Customer Experience

Customer Experience

Opinions expressed on this blog reflect the writer’s views and not the position of the Capgemini Group

The Rise of Social Commerce: Re-designing the shopping experience

Social media as a commerce channel is emerging as a potentially significant sales channel alongside stores, telesales and more traditional web channels. It has been estimated that the volume of goods sold through social media will grow sixfold in the next five years, reaching $30 billion globally. According to Ovum, social commerce is set to be retail’s biggest story in 2011.

Shopping in the real world has always been a social activity. When I go clothes shopping, I usually walk around the store, pick out a few items to try on, show them to my friends and ask for their recommendations on which items they like best - then I make my purchase. I can now almost entirely replicate this end to end journey in a social networking site. Companies are no longer using social networks solely for marketing purposes e.g. to generate awareness, influence consumers and cultivate their loyalty (i.e. using Twitter Feeds and Facebook Fan Pages) - they are also beginning to use them as an integrated channel where consumers can purchase products too.

How does this work? For those of you unfamiliar with social commerce, check out the ASOS shop on Facebook which launched in January 2011. Within the shop users are able to browse the entire range of store items, ‘share’ them with friends, ‘like’ them, post an opinion to feature on their profile and add items to their shopping basket. Customers can also make transactions directly from the company without even leaving the Facebook environment.

Asos Shop on Facebook:

 

In the past, many companies have used Facebook as a shop-front, directing shoppers to their own website to complete the transaction. There is now a drive for companies to sell their products directly on social media sites. Indeed, French Connection has recently launched a fully transactional Facebook shop and are even allowing their Facebook ‘fans’ to buy directly from their newsfeed. The trend of selling through social media sites is not limited purely to retail companies. FMCG, travel and luxury goods companies are also increasingly selling their brands via social media sites.

Why would a customer want to engage in social commerce?  Just like physical shopping, social commerce has the potential to provide a compelling customer experience by integrating the social aspect with the transaction. First, the social aspect: If I am thinking of buying a dress, I can ask for quick feedback from multiple friends or view the word-of-mouth recommendation before I decide to make my purchase. Then, the transaction: Once I have decided to purchase the dress there are fewer clicks and barriers to complete my transaction meaning I save time and am less likely to drop out of the process.

What are the benefits for companies?  Facebook has more than 500 million active users worldwide and many people use it on a daily basis. After search engines, Facebook is reportedly the single biggest referrer of traffic to ASOS’s site. Companies are keen to harness the power of social media and leverage these online relationships for commercial gain. It gives them an additional channel for letting their customers spread the word about the products they are interested in purchasing and encouraging them to transact, leading to a potential increase in sales. From a measurement perspective, enabling consumers to move directly from social network communication to purchase will make it easier to gather data and develop insights to understand how social activity affects sales.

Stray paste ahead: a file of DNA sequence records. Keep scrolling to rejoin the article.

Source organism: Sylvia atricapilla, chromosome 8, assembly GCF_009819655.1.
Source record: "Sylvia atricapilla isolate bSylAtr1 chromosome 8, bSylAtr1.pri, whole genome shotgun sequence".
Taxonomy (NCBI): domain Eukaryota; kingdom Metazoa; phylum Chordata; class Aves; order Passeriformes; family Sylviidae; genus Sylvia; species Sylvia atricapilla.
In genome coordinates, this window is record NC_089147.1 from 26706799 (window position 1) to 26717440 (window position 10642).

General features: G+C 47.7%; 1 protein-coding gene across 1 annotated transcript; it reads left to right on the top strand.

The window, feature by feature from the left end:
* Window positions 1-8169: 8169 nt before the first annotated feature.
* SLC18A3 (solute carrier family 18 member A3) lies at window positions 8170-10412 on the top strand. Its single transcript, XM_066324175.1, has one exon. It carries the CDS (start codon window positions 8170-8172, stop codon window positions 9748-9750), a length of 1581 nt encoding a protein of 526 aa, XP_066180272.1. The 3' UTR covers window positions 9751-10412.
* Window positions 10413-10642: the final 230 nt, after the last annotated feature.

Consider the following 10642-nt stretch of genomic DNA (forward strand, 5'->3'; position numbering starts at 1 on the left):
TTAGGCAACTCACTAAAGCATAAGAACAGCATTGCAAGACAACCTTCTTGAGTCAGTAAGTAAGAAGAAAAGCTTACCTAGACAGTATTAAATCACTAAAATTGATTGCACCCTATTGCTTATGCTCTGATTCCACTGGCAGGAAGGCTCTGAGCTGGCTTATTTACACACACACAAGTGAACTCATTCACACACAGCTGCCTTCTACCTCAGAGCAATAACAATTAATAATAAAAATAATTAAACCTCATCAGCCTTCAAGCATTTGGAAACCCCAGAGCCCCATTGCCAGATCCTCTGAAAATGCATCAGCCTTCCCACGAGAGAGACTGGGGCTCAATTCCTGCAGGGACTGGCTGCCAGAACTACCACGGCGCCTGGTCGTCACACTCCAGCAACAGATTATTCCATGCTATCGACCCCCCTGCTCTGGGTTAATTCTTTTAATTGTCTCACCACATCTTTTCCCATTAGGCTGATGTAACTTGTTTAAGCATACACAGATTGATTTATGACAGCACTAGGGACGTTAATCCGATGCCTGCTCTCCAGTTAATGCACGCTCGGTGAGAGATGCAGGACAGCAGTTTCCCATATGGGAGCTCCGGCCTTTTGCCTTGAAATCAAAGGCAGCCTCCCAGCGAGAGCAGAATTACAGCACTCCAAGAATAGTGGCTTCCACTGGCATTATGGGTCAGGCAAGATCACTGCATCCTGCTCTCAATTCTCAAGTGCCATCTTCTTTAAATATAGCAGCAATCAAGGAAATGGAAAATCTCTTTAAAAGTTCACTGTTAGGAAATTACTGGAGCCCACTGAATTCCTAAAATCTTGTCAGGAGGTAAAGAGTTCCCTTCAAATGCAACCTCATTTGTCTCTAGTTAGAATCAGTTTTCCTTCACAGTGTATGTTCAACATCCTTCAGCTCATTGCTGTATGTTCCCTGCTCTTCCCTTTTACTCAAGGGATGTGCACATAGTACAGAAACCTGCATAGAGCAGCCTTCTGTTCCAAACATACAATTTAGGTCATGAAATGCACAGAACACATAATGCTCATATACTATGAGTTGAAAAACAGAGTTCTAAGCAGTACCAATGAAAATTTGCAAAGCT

A meaningful new revenue stream for Facebook? Recent investment by Goldman Sachs into Facebook has given the company an implied valuation of about $50bn. There’s been much debate over whether Facebook is actually worth this much given that its 2010 revenues are estimated to have been only $2bn (i.e. valued at a whopping 25 times sales)! Many observers have questioned how Facebook will be able to monetize its unique platform and grow its revenues in order to justify this sky high valuation. If Ovum’s prediction proves accurate, providing a platform for social commerce where Facebook takes a commission might become a significant stream of revenue growth for the company.

A potentially significant sales channel?  Social commerce is still in its infancy and could be a risky investment for most companies to make given that there isn’t enough data available yet to prove its success. In order to be successful companies selling via such methods will need to be careful in their approach to attract and retain customers starting from the moment they are made aware of the product right through to purchase. That said there is growing evidence that more and more companies are already looking at social commerce as part of their multi-channel strategy. The benefits to these companies and to Facebook Inc. could be significant. From a customer’s perspective I can certainly see the appeal of using Facebook as a new and convenient channel where I can get my retail therapy fix!

I'd be interested to hear your take on social commerce.  Should companies invest in social commerce as part of their wider multi-channel strategy?  Do you think the market is mature enough for social commerce to properly take off?  Importantly, could you see yourself carrying out your own shopping and buying products through Facebook?

About the author

Jo Lewis

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